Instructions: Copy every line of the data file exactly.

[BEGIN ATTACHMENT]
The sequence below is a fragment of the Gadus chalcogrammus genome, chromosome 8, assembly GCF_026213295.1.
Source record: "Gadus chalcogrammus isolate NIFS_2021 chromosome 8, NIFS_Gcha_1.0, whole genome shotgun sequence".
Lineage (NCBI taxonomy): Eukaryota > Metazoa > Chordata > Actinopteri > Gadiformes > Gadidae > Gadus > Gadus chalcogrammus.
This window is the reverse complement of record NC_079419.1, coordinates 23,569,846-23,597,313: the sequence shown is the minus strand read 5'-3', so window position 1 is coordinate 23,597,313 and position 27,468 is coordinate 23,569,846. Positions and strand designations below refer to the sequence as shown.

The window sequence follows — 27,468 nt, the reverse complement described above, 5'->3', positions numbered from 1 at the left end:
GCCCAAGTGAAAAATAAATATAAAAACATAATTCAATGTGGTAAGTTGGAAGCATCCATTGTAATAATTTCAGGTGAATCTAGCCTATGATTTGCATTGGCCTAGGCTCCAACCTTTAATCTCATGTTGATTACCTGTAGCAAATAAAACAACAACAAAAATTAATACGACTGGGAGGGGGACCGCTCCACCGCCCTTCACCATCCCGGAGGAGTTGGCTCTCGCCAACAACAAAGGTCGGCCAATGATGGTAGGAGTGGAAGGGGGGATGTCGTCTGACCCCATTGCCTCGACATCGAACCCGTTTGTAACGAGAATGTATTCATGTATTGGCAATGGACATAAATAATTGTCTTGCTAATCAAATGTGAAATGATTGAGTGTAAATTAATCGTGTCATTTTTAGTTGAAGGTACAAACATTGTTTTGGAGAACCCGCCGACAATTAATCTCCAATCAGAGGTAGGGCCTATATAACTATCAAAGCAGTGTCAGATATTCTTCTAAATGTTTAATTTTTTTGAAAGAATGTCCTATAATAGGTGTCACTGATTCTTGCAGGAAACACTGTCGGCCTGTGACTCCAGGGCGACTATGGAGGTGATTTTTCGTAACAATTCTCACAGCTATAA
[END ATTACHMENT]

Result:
The sequence below is a fragment of the Gadus chalcogrammus genome, chromosome 8, assembly GCF_026213295.1.
Source record: "Gadus chalcogrammus isolate NIFS_2021 chromosome 8, NIFS_Gcha_1.0, whole genome shotgun sequence".
Lineage (NCBI taxonomy): Eukaryota > Metazoa > Chordata > Actinopteri > Gadiformes > Gadidae > Gadus > Gadus chalcogrammus.
This window is the reverse complement of record NC_079419.1, coordinates 23,569,846-23,597,313: the sequence shown is the minus strand read 5'-3', so window position 1 is coordinate 23,597,313 and position 27,468 is coordinate 23,569,846. Positions and strand designations below refer to the sequence as shown.

The window sequence follows — 27,468 nt, the reverse complement described above, 5'->3', positions numbered from 1 at the left end:
GCCCAAGTGAAAAATAAATATAAAAACATAATTCAATGTGGTAAGTTGGAAGCATCCATTGTAATAATTTCAGGTGAATCTAGCCTATGATTTGCATTGGCCTAGGCTCCAACCTTTAATCTCATGTTGATTACCTGTAGCAAATAAAACAACAACAAAAATTAATACGACTGGGAGGGGGACCGCTCCACCGCCCTTCACCATCCCGGAGGAGTTGGCTCTCGCCAACAACAAAGGTCGGCCAATGATGGTAGGAGTGGAAGGGGGGATGTCGTCTGACCCCATTGCCTCGACATCGAACCCGTTTGTAACGAGAATGTATTCATGTATTGGCAATGGACATAAATAATTGTCTTGCTAATCAAATGTGAAATGATTGAGTGTAAATTAATCGTGTCATTTTTAGTTGAAGGTACAAACATTGTTTTGGAGAACCCGCCGACAATTAATCTCCAATCAGAGGTAGGGCCTATATAACTATCAAAGCAGTGTCAGATATTCTTCTAAATGTTTAATTTTTTTGAAAGAATGTCCTATAATAGGTGTCACTGATTCTTGCAGGAAACACTGTCGGCCTGTGACTCCAGGGCGACTATGGAGGTGATTTTTCGTAACAATTCTCACAGCTATAA